Ah, the boss, the boss. The person responsible for how much raise we will get this year. That's the person we are talking about here. There is no one kind of boss. There are many kinds of bosses we see at work. But the one best trick to rule them all other tricks to managing the boss is, to make the boss look good. To repeat, make the boss look good, and things will look good for you as well. Sometimes, it may mean you doing the work, and the boss takes all the credit. Do this only when you have an 'understanding' with the boss.
The Seven Types of Bosses
- The Little League Parent: Many bosses treat you as if you are an errant son or daughter. Just remember, parents are self-sacrificing, bosses are not. Understand that what this boss does for you is not for love, but to further his or her own brand.
- The Mentor: Hope for one of these. A mentor will make sure your reputation rises in tandem with his or hers.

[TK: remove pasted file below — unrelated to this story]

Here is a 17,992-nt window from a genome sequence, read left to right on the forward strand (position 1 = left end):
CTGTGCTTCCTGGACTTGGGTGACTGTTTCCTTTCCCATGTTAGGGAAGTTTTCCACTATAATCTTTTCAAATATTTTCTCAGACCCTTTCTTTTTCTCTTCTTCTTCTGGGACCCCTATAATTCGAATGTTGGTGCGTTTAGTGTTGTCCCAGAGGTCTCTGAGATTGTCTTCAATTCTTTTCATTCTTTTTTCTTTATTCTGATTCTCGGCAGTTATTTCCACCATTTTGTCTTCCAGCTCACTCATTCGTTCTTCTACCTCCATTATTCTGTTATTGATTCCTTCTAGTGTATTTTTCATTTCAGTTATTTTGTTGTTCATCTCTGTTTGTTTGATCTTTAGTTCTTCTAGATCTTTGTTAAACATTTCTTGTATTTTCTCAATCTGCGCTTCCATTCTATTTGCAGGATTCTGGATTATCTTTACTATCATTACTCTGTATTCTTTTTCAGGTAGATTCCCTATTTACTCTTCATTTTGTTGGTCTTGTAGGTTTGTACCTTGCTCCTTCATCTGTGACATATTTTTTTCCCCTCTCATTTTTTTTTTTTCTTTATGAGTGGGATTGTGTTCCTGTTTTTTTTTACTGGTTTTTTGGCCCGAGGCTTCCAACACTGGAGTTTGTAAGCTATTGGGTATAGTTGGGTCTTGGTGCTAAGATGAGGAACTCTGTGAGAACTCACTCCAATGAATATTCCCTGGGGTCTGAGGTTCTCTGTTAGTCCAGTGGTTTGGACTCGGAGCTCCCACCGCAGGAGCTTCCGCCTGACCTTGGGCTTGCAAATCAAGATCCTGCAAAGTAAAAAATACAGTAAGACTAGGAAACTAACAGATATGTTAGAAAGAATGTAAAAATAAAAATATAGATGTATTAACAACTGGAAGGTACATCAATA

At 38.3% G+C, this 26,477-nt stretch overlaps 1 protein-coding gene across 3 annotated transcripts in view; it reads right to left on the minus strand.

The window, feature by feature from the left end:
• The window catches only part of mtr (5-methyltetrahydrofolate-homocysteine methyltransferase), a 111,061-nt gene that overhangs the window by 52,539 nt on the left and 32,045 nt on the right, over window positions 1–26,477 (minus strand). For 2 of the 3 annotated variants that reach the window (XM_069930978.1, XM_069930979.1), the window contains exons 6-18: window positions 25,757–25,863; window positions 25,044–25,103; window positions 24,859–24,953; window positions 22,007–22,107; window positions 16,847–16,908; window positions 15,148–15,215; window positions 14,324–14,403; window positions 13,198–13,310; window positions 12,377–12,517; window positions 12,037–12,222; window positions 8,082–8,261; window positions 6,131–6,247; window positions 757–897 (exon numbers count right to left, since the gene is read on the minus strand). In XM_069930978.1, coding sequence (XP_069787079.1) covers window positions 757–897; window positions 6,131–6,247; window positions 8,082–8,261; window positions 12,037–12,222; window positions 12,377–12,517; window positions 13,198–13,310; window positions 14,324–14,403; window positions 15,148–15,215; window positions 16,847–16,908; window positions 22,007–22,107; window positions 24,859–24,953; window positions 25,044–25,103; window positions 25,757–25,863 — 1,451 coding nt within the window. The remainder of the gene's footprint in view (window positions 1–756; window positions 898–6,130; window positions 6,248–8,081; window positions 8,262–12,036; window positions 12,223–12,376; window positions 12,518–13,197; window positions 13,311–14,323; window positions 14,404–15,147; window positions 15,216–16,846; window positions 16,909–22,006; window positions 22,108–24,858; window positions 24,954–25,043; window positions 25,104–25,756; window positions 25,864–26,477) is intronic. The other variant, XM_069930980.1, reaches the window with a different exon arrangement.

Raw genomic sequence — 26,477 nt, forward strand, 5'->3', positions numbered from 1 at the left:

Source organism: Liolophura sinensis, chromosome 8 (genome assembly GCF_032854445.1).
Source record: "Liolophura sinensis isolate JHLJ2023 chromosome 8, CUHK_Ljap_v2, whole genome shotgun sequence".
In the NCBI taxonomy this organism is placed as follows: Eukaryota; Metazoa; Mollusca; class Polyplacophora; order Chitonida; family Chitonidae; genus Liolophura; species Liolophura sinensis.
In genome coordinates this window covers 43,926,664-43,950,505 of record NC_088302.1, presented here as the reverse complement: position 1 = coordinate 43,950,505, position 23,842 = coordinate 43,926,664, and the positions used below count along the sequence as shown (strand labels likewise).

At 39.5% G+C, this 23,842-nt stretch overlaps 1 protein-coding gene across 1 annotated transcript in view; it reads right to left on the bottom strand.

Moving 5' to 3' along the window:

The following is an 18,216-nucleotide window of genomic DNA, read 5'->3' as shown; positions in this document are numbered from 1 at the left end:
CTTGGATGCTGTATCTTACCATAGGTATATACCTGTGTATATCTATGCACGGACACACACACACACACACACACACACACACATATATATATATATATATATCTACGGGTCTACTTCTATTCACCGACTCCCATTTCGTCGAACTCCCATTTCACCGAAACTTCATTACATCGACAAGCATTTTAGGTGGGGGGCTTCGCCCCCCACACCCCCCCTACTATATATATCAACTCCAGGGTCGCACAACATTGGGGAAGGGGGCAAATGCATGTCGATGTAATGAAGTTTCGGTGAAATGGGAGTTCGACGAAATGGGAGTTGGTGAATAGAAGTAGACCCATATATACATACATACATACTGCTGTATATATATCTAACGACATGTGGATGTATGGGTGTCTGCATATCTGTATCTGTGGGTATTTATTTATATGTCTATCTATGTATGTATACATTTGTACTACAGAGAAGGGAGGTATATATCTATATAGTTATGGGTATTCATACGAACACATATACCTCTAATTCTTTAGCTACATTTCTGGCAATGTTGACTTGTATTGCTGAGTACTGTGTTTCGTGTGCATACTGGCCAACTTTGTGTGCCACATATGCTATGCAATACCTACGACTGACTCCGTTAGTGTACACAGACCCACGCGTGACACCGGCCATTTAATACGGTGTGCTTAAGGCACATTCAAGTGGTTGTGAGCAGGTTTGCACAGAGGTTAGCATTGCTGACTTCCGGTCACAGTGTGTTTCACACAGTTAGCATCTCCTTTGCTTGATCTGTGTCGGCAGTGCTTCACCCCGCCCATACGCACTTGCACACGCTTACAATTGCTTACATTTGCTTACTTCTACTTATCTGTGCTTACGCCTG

- The Wastrel: Sometimes you run into a boss you have to do everything for. If you do, tolerate his or her weakness and use the opportunity to build your own brand by taking on the assignments he or she can’t or won’t tackle.
- The Pariah: Try to keep your brand distinct from this boss. Defend yourself by proving your loyalty to the whole organization.
- The One-Way User: If your boss is one of these, you have to find a way to move on.
- The Wimp: Won’t let you build your brand because he or she won’t let you do anything.
- The Know-It-All: These bosses never listen. Avoid if possible.
(Source: 'Career Warfare' by David Alessandro)
Loyalty towards boss: The simplest example of loyalty is when you protect the interests of your boss. This is okay as long as it doesn't croos the 'line- when you have to compromise your integrity, or when you may be violating ethical, moral, and/or legal constraints. Loyalty is tricky.
Favors for the boss: This is done to make the boss grateful. When you share/give credit to the boss for your own good work, or when you deflect the blame on yoruself. However, as is the case with all boss-related topics, you must never let the boss takes things too far- make you a scapegoat for failures or pressures you to do all the work, and taking credit all the time. We are in exploitation territory now.